Illinois workers’ compensation laws provide disability benefits to severely injured workers, and the ADA (Americans with Disabilities Act) offers legal protections to those who are substantially impaired. These laws don’t typically intersect, but if they do, determining the outcome could become problematic.
Role of Workers’ Compensation
Workers’ compensation is designed to help individuals who have been injured at work, regardless of whether that injury results in long-term or permanent disability. That said, there are certain benefits that can be granted to workers who have been disabled on the job, such as a wage differential or permanent disability benefits.
Under Illinois’s workers’ compensation laws, the possibilities available to disabled workers include:
- Temporary partial disability (TPD)
- Temporary total disability (TTD)
- Permanent partial disability (PPD)
- Permanent total disability (PTD)
The typical benefits involve compensation for reduced earning ability. For instance, TPD might mean working in a light-duty capacity with lower earnings, in which case you’d get 2/3 of the difference in pay as TPD benefits.
Role of the ADA
The Americans with Disabilities Act (ADA) offers protections to individuals with disabilities, regardless of whether those disabilities resulted from work-related accidents or injuries. Title I of the ADA prevents employers from discriminating against disabled persons, such as by denying them work for being disabled.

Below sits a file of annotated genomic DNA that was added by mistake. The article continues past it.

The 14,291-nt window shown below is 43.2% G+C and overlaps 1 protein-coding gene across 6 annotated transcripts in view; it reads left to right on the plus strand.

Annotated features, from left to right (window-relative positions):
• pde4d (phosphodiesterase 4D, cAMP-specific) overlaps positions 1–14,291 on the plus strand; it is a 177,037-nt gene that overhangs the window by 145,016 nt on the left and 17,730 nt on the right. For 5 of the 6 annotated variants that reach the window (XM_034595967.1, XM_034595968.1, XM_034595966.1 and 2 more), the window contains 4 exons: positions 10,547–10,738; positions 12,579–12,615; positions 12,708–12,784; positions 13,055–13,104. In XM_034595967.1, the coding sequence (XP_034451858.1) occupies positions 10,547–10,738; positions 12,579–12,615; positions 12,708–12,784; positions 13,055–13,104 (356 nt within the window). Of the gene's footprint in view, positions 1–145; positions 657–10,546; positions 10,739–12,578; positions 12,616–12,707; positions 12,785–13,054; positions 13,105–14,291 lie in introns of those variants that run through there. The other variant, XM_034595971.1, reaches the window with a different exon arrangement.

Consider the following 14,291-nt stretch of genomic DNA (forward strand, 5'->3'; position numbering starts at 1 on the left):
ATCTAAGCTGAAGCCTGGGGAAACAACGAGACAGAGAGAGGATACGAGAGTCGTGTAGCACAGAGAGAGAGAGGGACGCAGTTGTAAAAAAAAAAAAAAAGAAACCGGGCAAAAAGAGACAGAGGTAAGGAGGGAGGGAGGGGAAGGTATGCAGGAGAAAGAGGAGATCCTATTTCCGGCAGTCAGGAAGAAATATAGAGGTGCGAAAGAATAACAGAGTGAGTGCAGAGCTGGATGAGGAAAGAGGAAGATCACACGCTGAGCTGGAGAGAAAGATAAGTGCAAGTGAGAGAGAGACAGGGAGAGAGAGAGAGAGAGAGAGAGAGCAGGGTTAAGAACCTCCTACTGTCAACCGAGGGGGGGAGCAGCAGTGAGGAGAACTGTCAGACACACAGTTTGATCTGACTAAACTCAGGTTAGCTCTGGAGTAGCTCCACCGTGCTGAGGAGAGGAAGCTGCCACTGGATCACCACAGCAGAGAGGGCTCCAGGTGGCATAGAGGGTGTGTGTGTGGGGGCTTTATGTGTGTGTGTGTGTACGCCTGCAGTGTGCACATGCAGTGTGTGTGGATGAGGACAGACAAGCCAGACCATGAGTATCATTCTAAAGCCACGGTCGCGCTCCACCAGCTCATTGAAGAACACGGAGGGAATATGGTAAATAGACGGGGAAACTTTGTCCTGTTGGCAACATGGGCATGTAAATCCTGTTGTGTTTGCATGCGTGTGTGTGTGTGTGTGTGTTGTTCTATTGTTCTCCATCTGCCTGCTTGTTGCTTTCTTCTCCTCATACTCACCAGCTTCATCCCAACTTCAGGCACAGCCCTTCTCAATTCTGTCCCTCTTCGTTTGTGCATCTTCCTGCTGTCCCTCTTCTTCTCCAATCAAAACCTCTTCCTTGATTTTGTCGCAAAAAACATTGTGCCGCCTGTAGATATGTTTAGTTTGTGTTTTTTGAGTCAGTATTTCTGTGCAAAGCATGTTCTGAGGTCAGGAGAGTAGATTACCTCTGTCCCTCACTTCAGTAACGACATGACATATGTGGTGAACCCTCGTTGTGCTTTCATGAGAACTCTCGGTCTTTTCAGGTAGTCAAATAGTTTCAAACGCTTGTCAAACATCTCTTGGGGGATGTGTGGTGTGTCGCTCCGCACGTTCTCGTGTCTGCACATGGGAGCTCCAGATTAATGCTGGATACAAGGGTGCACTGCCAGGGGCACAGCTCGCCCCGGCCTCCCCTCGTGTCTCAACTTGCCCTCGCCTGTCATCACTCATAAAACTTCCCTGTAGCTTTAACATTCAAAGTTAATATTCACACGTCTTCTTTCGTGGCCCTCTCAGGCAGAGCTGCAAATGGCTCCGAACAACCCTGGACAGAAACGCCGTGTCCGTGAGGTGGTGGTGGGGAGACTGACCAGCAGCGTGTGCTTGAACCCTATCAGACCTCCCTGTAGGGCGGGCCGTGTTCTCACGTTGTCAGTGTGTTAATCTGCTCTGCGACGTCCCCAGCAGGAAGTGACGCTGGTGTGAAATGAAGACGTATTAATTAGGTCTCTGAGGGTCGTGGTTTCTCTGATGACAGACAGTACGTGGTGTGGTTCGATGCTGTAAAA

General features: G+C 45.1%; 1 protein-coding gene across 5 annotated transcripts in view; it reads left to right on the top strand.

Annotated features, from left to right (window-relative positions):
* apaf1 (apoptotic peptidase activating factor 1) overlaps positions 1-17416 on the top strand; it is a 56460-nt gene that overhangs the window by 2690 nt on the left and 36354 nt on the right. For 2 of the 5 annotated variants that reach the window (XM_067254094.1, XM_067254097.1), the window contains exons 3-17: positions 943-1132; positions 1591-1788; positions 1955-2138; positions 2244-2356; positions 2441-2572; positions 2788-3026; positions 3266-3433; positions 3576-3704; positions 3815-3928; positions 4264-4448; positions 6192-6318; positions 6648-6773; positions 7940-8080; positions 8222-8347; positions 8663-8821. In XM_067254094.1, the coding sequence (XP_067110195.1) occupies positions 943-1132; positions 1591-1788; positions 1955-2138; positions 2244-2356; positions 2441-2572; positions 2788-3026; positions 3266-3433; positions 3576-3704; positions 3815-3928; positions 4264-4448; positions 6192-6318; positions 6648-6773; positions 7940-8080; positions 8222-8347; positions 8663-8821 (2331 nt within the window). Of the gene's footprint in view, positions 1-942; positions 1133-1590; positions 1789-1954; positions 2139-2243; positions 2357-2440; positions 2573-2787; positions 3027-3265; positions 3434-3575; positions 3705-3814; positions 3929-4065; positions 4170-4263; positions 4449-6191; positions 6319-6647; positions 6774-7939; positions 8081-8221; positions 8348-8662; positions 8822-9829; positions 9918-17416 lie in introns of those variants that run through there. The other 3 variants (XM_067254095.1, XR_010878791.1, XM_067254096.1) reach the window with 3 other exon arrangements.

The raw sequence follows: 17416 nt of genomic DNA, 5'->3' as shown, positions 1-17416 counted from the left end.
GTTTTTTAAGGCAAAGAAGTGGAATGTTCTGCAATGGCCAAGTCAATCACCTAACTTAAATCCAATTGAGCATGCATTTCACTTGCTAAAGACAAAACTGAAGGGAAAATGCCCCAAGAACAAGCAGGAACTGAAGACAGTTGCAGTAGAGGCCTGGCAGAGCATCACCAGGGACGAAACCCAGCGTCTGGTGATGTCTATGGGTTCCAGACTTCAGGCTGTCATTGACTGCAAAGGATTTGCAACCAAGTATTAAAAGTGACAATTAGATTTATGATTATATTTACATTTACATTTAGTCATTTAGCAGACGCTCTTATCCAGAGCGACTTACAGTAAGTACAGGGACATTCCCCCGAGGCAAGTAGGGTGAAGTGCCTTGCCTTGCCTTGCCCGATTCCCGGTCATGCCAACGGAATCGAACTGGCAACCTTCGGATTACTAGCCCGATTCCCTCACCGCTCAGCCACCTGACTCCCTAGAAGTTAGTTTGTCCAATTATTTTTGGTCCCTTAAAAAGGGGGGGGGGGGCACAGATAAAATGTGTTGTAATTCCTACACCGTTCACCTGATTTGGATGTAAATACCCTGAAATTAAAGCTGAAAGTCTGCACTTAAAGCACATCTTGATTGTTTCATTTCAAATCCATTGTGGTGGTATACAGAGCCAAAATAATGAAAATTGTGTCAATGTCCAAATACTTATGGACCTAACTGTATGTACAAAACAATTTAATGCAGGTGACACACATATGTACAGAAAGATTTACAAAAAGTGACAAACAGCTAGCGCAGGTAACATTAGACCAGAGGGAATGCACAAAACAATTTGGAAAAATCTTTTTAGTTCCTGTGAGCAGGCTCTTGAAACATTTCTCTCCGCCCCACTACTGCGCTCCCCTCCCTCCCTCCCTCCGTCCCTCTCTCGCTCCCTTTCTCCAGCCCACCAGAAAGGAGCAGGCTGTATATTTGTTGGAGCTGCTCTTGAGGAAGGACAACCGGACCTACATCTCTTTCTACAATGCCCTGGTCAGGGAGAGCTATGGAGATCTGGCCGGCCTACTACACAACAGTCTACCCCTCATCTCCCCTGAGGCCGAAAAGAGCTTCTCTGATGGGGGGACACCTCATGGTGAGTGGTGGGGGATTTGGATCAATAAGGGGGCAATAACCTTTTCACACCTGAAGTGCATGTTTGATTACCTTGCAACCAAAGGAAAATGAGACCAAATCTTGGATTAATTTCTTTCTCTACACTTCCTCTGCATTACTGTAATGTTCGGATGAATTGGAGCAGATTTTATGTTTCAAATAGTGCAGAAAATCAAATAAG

Under the ADA, if an employer were to fire you over becoming disabled at work, it would constitute a violation of your rights, and you might be able to sue for damages.
It’s worth noting that the ADA defines “disability” as a condition that “substantially limits one or more major life activities” or being regarded as having such a condition.
Where the ADA and Workers’ Compensation Clash
There are circumstances under which the ADA and workers’ compensation laws may clash. The best way to illustrate this is with an example.
Suppose a dock worker has been permanently disabled in a work-related accident. He’s no longer able to perform the same job that he was doing before, in which case there are three possibilities:
- He could perform a light-duty job, potentially earning less.
- He could get a job at a different company.
- He could stop working altogether.
In the first two cases, he’d be entitled to permanent partial disability benefits, which may take the form of a wage differential, scheduled injury (in which a number of weeks of benefits are granted based on the injury), disfigurement, or percentage of loss (for injuries that aren’t already classified). In the last case, TTD would be appropriate.
His employer might offer him a light-duty position, but if they do not, there is a chance they may violate the ADA if they ask him not to return to work, even if they still pay him benefits. There are a number of factors that may affect whether a lawsuit is warranted, such as whether they’re even able to give him a light-duty position, or if doing so would cause them undue hardship.
Finding a Positive Outcome
Under the ADA, employers are often obligated to continue providing work for their disabled employees, while workers’ compensation simply requires payment for lost income and medical expenses. Most injured employees won’t find themselves in a situation where both laws may apply, but for those who do, experienced legal representation (such as our attorneys at Hart David Carson LLP) is often necessary.